Journalist or Gentleman?

Journalist or Gentleman?

MY BOOK ‘A TOWN CALLED PENURY‘ was written mostly in the dialysis waiting rooms, in the wards and outside hospital ICUs or at odd hours of the night. An idea born over half a century ago has finally taken some shape, with all its imperfections. The presumption is that some journalists, now or later, would be interested in reading how journalism changed so far in India and what lies ahead.

The original plan was to ‘crowdsource’ the information. Thousands of journalists and mass communication students have been requested online to provide inputs and opinion on the content. From the lists ‘system generated’ by the social media, only those who appeared to be normal mainstream print media journalists were sent the invitation as the book, about the print merdium with which I was connected for 57 years, may not interest others.

Some, listed as journalists, but of organisations which did not appear to be publications were skipped and thier invites  ignored. They may all be better journalists than me. My apologies to them. As also to hundreds who ignored my calls – for contacting them.

Then came the idea of using the book to raise a fund to institute an annual commemorative lecture on a subject of of prime concern to journalism to honour a late journalist who was also a teacher and, above all, a gentleman.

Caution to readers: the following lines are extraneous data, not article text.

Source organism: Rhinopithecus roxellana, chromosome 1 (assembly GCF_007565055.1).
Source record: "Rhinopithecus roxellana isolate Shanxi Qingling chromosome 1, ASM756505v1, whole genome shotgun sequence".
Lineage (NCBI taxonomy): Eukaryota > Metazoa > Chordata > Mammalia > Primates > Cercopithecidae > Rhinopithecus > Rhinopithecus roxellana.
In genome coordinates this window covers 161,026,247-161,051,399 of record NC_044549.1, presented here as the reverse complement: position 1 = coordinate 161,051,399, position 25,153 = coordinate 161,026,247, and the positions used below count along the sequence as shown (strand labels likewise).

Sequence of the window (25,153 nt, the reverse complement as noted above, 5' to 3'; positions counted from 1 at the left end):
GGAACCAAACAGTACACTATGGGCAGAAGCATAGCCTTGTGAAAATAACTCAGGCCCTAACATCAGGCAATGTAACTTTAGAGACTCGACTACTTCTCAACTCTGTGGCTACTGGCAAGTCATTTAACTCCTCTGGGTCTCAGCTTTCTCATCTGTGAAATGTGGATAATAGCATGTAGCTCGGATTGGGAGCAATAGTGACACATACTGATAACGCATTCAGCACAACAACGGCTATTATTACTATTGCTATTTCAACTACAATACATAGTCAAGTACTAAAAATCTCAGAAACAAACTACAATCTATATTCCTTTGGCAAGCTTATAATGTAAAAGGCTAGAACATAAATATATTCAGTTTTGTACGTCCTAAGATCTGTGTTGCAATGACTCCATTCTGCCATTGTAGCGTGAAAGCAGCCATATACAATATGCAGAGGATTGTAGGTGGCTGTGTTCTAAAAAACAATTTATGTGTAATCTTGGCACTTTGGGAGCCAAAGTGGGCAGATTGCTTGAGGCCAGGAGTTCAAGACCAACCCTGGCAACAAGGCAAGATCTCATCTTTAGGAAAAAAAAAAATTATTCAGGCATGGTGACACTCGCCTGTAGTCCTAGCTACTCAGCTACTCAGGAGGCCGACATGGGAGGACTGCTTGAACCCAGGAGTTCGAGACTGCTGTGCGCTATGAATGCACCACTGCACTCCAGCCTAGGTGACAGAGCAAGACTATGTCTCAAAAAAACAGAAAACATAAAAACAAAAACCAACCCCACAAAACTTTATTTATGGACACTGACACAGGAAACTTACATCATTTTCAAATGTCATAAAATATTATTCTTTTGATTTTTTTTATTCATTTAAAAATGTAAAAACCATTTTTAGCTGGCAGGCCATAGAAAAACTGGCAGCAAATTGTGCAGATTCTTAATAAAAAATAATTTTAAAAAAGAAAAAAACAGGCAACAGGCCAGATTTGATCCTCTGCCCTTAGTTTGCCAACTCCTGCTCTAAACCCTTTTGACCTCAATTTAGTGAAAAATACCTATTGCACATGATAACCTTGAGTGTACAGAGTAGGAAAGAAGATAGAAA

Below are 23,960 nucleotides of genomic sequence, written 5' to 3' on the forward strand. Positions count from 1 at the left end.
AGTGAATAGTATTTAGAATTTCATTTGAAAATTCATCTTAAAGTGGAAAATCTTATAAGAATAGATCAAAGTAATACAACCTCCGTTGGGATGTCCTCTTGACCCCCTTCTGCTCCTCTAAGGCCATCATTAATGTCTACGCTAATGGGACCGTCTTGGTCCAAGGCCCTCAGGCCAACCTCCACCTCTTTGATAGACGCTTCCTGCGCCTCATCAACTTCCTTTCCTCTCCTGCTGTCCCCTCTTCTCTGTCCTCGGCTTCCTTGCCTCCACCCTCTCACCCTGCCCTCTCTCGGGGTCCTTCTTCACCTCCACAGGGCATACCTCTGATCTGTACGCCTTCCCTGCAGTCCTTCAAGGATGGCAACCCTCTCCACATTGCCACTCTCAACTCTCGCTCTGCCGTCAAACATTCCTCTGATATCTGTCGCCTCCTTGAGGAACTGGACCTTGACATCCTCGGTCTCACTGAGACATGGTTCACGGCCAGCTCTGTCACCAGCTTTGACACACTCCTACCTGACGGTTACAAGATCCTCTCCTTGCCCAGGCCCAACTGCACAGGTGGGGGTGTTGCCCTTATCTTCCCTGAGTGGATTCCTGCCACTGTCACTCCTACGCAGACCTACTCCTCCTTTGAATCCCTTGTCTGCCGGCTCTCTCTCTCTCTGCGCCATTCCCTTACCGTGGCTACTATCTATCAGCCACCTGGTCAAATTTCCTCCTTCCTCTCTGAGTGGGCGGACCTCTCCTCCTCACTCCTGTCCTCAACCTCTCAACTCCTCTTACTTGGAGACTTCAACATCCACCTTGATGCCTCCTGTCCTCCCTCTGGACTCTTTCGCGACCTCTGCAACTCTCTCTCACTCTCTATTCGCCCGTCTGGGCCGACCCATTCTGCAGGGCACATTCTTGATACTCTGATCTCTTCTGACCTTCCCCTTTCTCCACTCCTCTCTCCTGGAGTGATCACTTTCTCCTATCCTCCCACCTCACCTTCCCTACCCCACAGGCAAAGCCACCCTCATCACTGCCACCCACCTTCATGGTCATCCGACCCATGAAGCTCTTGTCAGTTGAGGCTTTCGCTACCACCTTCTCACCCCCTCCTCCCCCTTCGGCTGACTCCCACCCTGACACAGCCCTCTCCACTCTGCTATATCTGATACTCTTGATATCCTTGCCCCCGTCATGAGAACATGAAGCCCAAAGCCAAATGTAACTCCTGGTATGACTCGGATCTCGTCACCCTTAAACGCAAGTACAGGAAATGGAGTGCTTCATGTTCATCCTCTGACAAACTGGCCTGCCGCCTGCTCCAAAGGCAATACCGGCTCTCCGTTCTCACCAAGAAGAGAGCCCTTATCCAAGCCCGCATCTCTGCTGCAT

It was felt crowdfunding it would involve a large number of people  who, I wrongly presumed, would back a good cause. Steps to ensure transparency in using the proceeds for the lecture were spelt out. Very few were interested.

Then the crowdfunding was dropped because of my own inability to carry it out single-handed and to erase the impression that money was the motive. The lecture project stands. 

Grouping different anecdotes into chapters posed a problem of continuity – so a system of cross references was adopted. The narration may still be disjointed. The jump from a topic to an unconnected one may be jarring.

Though thousands accepted ‘connect’ invitations or ‘friend requests’ on social media, almost  none but close friends have provided any inputs, though promised due credit.  The few who did, did so verbally. Those contacted did not give even their opinion or advice., which was sought.  Obviously no one wanted to trust a stranger; there were too many fake journalists around. Even friends and relations relied on ignored the effort.